New Hard Disks
Sold State Drives
One of the new types of drives out are the SSD, Solid State Drive. The typical hard drive has a spinning disk. SSD’s don’t spin, nothing moves. That means they do not have to wait for the disk to move to get the data needed. SSD’s can be read much faster. The wait to read is like 0.1ms. Hard drives have a wait to read of 5 to 10ms. Once reading they can suck lots of data per second.
Writing data to SSD’s is way slower in inexpensive drives. SSD’s with good write performance are expensive. I see several SSD’s at US$120 to $175 for 120 GB. For the same price I can get 2 or 3 Terabyte drives of the standard spinning disk type.
In general since standard spinning disk drives use built-in ram caches and smart caching algorithms the performance to price ratio, is really good for them and not so much for SSD’s.
SSD drives are much better for reading lots of static data. So, a game that comes off a DVD or is fully downloaded, like Blue Mars on the PC is, they are great. They are not so great for SL as everyting is downloading and being written to the disk.
Hard disks are as fast as we know how to make them. They are also getting cheaper. I recently bought a new 2 terabyte Western Digital for US$85.
You can find the best performing drives at HardDriveBemchmark.net. They also have a price/performance comparison chart. Lookup your drive in the charts. They include SSD’s in the mix.
If your drive is in the bottom of a chart, you can get a bit better performance by upgrading. The new drive will likely have little effect on FPS rates. But, it should reduce the time to rez an area a bit. The system has to get textures into the cache on the hard drive and from it into graphics memory. Hard Drives are a low priority upgrade for one wanting better FPS.
What is an Adequate SL Computer
A new desktop computer with a Quad Core i5 with 4 gigabytes of ram and an nVidia GTX 470 or 560 video card with a gigabyte of video ram makes for a decent unit. You can get by with way less.
A new computer with a 6 Core i7 with 8+ gigabytes of ram and an nVidia GTX 570 or 580 is about as good as it can get.
It is possible to run Second Life with much less than either of these. Several people are happy with older computers and others with i3’s. Using Firestorm I get up to 45 FPS with my Duel Core2 and 560.
Upgrading to 4 to 8 gigabytes of ram will help everything that runs on your computer. It is reasonably cheap, US$50 to $100 per stick.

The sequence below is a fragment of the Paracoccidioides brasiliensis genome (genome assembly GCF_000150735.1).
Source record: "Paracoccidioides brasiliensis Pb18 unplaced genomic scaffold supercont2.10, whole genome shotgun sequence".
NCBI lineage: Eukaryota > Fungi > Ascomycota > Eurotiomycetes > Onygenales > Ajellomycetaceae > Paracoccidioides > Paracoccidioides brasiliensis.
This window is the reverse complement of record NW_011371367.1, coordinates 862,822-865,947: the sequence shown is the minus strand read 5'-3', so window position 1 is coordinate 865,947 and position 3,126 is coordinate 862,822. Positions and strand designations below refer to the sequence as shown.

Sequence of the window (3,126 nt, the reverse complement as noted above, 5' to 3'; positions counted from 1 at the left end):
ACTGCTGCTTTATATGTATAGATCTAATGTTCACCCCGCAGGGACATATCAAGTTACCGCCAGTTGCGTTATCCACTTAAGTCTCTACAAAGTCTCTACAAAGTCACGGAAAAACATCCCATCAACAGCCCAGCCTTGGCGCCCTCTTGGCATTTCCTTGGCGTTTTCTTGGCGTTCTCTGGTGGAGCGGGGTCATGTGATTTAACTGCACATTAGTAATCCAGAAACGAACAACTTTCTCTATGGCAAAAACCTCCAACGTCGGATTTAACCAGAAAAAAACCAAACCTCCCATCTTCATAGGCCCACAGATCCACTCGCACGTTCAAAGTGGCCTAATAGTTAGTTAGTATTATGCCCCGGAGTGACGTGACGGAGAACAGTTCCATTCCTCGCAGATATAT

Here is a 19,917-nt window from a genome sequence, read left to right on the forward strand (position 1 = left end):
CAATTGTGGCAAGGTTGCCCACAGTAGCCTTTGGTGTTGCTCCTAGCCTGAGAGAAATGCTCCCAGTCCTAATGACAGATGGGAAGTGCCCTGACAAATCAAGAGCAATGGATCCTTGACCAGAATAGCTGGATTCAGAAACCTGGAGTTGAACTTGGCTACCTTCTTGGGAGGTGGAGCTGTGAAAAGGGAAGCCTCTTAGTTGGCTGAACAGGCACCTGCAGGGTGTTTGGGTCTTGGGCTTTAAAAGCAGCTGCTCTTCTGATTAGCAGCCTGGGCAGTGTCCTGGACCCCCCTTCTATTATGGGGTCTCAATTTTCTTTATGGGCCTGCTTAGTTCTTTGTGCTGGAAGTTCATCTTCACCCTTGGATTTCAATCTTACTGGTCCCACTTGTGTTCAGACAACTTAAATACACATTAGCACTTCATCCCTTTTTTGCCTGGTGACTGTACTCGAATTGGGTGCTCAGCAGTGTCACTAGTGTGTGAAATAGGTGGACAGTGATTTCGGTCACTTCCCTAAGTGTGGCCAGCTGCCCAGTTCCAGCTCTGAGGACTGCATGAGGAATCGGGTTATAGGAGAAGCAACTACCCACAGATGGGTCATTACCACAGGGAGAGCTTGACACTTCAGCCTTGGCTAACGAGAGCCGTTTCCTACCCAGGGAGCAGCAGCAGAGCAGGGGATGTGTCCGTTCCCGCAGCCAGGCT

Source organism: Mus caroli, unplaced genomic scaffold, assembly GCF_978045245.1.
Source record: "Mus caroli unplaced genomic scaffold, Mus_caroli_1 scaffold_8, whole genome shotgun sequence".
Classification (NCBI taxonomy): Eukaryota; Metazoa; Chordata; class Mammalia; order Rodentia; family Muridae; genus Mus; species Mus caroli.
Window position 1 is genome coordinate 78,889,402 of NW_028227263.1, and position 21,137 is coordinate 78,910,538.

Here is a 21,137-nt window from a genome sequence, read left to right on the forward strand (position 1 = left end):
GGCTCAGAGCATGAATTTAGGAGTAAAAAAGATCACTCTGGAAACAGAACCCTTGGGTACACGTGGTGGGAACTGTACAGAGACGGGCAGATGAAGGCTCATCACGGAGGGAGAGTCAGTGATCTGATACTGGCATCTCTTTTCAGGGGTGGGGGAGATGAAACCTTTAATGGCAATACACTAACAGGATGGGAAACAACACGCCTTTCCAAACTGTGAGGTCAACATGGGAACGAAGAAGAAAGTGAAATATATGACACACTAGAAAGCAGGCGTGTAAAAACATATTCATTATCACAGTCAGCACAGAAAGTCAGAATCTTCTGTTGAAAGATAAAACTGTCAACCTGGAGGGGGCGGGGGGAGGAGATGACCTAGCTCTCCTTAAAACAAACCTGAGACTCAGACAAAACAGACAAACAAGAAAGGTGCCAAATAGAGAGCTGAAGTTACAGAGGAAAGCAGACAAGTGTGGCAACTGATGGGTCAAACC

If you have a duel core CPU, an upgrade to a quad core or better will make for more improvement than an upgraded video card.
Video cards less capable than the 8800/9800 cards will provide a performance increase. How much depends on your other components, which all the preceding is about. Upgrading from 200, 300, and 400 series cards to 500 series cards provide little, if any, improvement.
My GTS 8800 benches at 860 on the VideoCradsBenchmark.net test and my GTX 560Ti tests at 2,970. That is 3.4 times faster. However, in Second Life I did not suddenly jump from 20-25 FPS to 70-86 FPS. Trying to use all the same viewer settings when I was getting 10 to 15 FPS with the 8800 and SLV 3.2.4 I get 20 to 35 FPS with the 560. That is about 2.3 times faster. The point is; the result is not easy to know as doubling or tripling the speed in one computing does not translate to a doubling or tripling of frame rates.
With the 8800 turning on Ultra, AO, and Lighting & Shadows would drag me down to 4 to 10 FPS. With the 560 there is less of a performance hit, 25 down to 15-20. Also, turning on FRAPS has almost no effect with the 560. I took a noticeable hit with the 8800. It is hard to predict the results you’ll get.
Laptop vs Desktop
Laptops are difficult and expensive to upgrade. Desktops are… well… desktops.
Look at any high end video card (above image). Even my 8800 card is more than twice as thick as most laptops and by itself weights more than some laptops. It just isn’t possible to place that power inside a laptop. The 470 for a desktop and the 470M for a laptop have very different performance specs.
The laptops have limited space, power, and cooling. To operate within a laptop the GPU runs slower to save power and reduce heating. Also, cards designed for laptops are optimized for video over 3D game rendering. So, in gaming the GPU in a laptop is always slower than the same GPU in a desktop.
So, the trade off is in portability verses performance.
Summing It Up
Selecting a new computer and upgrading an existing one are both complex decision processes. I’ve laid out the decision criteria. Building a path through it for every possible scenario is too complex. One has to start looking at their computer and find the bottle necks. Upgrade the bottlenecks for the most bang for your buck.
With new computers you want to know if you are buying a computer skinned down to the bone or if it has some meat on it. If it has some meat, you will probably be able to upgrade it at least once during its life. Also, the more capable the computer is when purchased, the longer it can provide good performance as software advances.